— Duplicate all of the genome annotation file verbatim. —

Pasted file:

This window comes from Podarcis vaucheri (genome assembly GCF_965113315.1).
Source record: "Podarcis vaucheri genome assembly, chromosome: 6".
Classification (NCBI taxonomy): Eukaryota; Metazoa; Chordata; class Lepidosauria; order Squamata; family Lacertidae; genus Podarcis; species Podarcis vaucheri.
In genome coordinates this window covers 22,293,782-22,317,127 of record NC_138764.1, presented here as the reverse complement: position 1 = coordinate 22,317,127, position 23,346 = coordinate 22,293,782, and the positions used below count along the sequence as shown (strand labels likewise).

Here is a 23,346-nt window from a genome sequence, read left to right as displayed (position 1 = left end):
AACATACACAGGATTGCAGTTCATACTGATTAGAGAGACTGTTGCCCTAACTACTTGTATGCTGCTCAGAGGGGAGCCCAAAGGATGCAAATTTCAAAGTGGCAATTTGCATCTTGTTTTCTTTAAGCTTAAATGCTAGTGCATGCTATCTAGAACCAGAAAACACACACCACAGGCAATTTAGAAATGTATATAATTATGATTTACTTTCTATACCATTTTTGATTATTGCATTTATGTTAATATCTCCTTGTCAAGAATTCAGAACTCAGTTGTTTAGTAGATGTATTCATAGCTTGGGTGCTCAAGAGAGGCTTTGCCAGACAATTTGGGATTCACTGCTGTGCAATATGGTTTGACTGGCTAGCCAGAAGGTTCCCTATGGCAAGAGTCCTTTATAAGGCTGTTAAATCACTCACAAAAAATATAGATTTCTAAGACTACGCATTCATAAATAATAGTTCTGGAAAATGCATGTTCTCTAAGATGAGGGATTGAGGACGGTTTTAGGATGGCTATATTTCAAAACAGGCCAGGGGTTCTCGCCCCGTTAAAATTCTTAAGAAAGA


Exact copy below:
This window comes from Podarcis vaucheri (genome assembly GCF_965113315.1).
Source record: "Podarcis vaucheri genome assembly, chromosome: 6".
Classification (NCBI taxonomy): Eukaryota; Metazoa; Chordata; class Lepidosauria; order Squamata; family Lacertidae; genus Podarcis; species Podarcis vaucheri.
In genome coordinates this window covers 22,293,782-22,317,127 of record NC_138764.1, presented here as the reverse complement: position 1 = coordinate 22,317,127, position 23,346 = coordinate 22,293,782, and the positions used below count along the sequence as shown (strand labels likewise).

Here is a 23,346-nt window from a genome sequence, read left to right as displayed (position 1 = left end):
AACATACACAGGATTGCAGTTCATACTGATTAGAGAGACTGTTGCCCTAACTACTTGTATGCTGCTCAGAGGGGAGCCCAAAGGATGCAAATTTCAAAGTGGCAATTTGCATCTTGTTTTCTTTAAGCTTAAATGCTAGTGCATGCTATCTAGAACCAGAAAACACACACCACAGGCAATTTAGAAATGTATATAATTATGATTTACTTTCTATACCATTTTTGATTATTGCATTTATGTTAATATCTCCTTGTCAAGAATTCAGAACTCAGTTGTTTAGTAGATGTATTCATAGCTTGGGTGCTCAAGAGAGGCTTTGCCAGACAATTTGGGATTCACTGCTGTGCAATATGGTTTGACTGGCTAGCCAGAAGGTTCCCTATGGCAAGAGTCCTTTATAAGGCTGTTAAATCACTCACAAAAAATATAGATTTCTAAGACTACGCATTCATAAATAATAGTTCTGGAAAATGCATGTTCTCTAAGATGAGGGATTGAGGACGGTTTTAGGATGGCTATATTTCAAAACAGGCCAGGGGTTCTCGCCCCGTTAAAATTCTTAAGAAAGA